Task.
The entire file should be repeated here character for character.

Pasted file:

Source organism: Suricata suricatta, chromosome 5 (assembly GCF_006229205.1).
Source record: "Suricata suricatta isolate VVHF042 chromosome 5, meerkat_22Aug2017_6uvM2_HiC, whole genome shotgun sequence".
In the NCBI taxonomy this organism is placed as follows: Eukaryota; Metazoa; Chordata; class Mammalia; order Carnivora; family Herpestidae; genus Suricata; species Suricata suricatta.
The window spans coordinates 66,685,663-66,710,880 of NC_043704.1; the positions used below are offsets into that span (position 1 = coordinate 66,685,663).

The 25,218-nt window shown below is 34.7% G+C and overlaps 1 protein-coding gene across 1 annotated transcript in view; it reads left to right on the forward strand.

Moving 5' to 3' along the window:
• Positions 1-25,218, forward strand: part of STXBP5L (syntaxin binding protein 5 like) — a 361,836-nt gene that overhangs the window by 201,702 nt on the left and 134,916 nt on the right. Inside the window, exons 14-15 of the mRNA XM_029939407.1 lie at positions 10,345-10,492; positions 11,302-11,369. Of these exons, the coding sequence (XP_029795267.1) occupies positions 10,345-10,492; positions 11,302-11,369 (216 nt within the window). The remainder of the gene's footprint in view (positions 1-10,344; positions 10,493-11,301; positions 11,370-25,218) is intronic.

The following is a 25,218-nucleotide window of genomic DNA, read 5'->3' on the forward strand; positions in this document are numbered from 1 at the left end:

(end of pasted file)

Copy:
Source organism: Suricata suricatta, chromosome 5 (assembly GCF_006229205.1).
Source record: "Suricata suricatta isolate VVHF042 chromosome 5, meerkat_22Aug2017_6uvM2_HiC, whole genome shotgun sequence".
In the NCBI taxonomy this organism is placed as follows: Eukaryota; Metazoa; Chordata; class Mammalia; order Carnivora; family Herpestidae; genus Suricata; species Suricata suricatta.
The window spans coordinates 66,685,663-66,710,880 of NC_043704.1; the positions used below are offsets into that span (position 1 = coordinate 66,685,663).

The 25,218-nt window shown below is 34.7% G+C and overlaps 1 protein-coding gene across 1 annotated transcript in view; it reads left to right on the forward strand.

Moving 5' to 3' along the window:
• Positions 1-25,218, forward strand: part of STXBP5L (syntaxin binding protein 5 like) — a 361,836-nt gene that overhangs the window by 201,702 nt on the left and 134,916 nt on the right. Inside the window, exons 14-15 of the mRNA XM_029939407.1 lie at positions 10,345-10,492; positions 11,302-11,369. Of these exons, the coding sequence (XP_029795267.1) occupies positions 10,345-10,492; positions 11,302-11,369 (216 nt within the window). The remainder of the gene's footprint in view (positions 1-10,344; positions 10,493-11,301; positions 11,370-25,218) is intronic.

The following is a 25,218-nucleotide window of genomic DNA, read 5'->3' on the forward strand; positions in this document are numbered from 1 at the left end: